Radical Reinvention: An Unlikely Return to the Catholic Church

Author Kaya Oakes

Kaya Oakes

There’s something about conversion stories that grabs us.  Paul, Augustine, Merton and Day all deserve the honor they get for their accomplishments as actual members of the Church.  But isn’t it true that the stories of their entrances into the fold tend to garner the most enduring attention from the widest audience?  1

What gives their conversion stories such power, of course, is in their unlikelihood.  Let’s face it – what would the young Augustine’s poker friends have said had you suggested that their comrade would one day swim the Tiber?  You probably would’ve been laughed out of the tavern… by Augustine himself.

The less likely the conversion, the more we’re inclined to pay attention.  So when a book with a title like, Radical Reinvention: An Unlikely Return to the Catholic Church crosses our desk at TJP, someone here is going to read it.  And read it we did.

Radical Reinvention

Kaya Oakes’ story indeed puts her in the “unlikely” category.  She grew up in the San Francisco Bay area, which is not exactly a mirror image of the Bible Belt.  She ran with punk bands and collected body art in her younger years.  Atheism made the most sense to her for a long while.  In sum, the Kaya of the 90s would probably have had a colorful comeback for someone who told her she was going to write a book like this.

But here it is.

What makes things even more interesting is that Kaya only reinvented herself so much when she became Catholic.  Hers is not a Merton-esque story of willful-rebel-turned-contemplative-nun.  In many ways, Kaya brought herself to the Church and found a place in it as she was.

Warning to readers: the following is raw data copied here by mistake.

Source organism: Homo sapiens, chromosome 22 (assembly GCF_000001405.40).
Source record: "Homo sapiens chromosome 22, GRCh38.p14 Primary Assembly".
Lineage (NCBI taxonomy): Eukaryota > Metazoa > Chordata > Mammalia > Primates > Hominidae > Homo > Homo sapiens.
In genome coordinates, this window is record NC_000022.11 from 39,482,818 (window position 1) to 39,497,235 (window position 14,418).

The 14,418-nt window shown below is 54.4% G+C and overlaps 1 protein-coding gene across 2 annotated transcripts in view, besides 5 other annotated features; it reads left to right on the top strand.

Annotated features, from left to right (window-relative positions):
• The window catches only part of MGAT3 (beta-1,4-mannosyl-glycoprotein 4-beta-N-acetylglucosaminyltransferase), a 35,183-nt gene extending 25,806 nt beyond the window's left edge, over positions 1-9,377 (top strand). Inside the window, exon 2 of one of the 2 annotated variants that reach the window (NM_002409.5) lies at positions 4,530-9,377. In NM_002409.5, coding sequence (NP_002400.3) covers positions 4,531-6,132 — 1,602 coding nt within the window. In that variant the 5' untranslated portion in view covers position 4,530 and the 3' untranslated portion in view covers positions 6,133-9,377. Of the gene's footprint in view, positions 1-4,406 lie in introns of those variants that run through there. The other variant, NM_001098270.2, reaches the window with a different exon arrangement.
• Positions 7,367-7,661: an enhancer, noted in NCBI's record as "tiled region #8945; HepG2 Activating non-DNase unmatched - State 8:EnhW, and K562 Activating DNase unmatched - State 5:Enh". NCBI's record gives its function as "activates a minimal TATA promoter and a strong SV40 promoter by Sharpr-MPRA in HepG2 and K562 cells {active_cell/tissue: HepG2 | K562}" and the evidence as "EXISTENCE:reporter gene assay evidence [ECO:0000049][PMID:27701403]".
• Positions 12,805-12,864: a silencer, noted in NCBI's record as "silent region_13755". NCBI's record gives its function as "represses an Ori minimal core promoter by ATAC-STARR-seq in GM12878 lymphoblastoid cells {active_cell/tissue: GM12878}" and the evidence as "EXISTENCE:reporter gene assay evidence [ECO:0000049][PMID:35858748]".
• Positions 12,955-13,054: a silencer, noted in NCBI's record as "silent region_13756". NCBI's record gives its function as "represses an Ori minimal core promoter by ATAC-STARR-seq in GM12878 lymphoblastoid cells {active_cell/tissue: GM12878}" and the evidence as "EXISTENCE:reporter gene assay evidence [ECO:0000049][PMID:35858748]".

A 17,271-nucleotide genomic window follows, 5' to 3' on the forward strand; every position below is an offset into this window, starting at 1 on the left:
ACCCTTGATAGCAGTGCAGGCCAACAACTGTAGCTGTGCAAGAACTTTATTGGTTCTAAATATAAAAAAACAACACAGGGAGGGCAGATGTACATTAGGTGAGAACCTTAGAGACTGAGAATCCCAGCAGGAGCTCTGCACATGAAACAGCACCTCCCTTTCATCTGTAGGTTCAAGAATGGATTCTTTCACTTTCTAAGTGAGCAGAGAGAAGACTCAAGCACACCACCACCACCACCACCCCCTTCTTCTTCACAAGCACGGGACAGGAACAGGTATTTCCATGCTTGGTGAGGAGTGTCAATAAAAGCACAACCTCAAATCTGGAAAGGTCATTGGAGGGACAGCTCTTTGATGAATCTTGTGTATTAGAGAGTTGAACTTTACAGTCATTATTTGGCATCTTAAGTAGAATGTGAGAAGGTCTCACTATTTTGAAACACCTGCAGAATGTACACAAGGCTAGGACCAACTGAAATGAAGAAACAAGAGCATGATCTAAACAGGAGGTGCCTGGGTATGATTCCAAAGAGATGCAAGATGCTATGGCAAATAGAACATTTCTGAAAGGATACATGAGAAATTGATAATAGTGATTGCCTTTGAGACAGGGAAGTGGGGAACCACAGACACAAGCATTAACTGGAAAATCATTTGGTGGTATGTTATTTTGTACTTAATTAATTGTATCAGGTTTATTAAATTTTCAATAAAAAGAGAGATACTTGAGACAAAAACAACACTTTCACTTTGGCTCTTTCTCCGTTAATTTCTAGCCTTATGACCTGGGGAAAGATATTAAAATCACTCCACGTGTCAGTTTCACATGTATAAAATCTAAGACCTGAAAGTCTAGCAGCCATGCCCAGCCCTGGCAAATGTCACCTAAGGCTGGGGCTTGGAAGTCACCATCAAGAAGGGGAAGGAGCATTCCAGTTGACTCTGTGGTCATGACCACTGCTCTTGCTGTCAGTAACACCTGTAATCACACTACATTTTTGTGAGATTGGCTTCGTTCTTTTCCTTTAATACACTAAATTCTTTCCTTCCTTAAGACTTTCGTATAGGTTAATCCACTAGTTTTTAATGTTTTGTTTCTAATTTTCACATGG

Way back in February, I met Kaya in her office at the University of California here in Berkeley to talk about Radical Reinvention.  Since then, the raw files have been collecting e-dust in my DropBox.  Apologies, Kaya.

The first podcast is a collection of highlights.  Below it you’ll find the full interview in three parts.  (All are downloadable.)

As always, scroll down and let us know what you think!  2

Here are some highlights:

And here is the full interview in three parts:
Part One:

Part Two:

Part Three:

 

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  1. As for me, my copy of Augustine’s Confessions continues to collect new dog-ears and coffee stains.  Meanwhile, his De libero arbitrio has collected dust since I wrote on it back in ’05.
  2. And be sure to check out Kaya’s recent contributions to Commonweal Magazine and Killing the Buddha.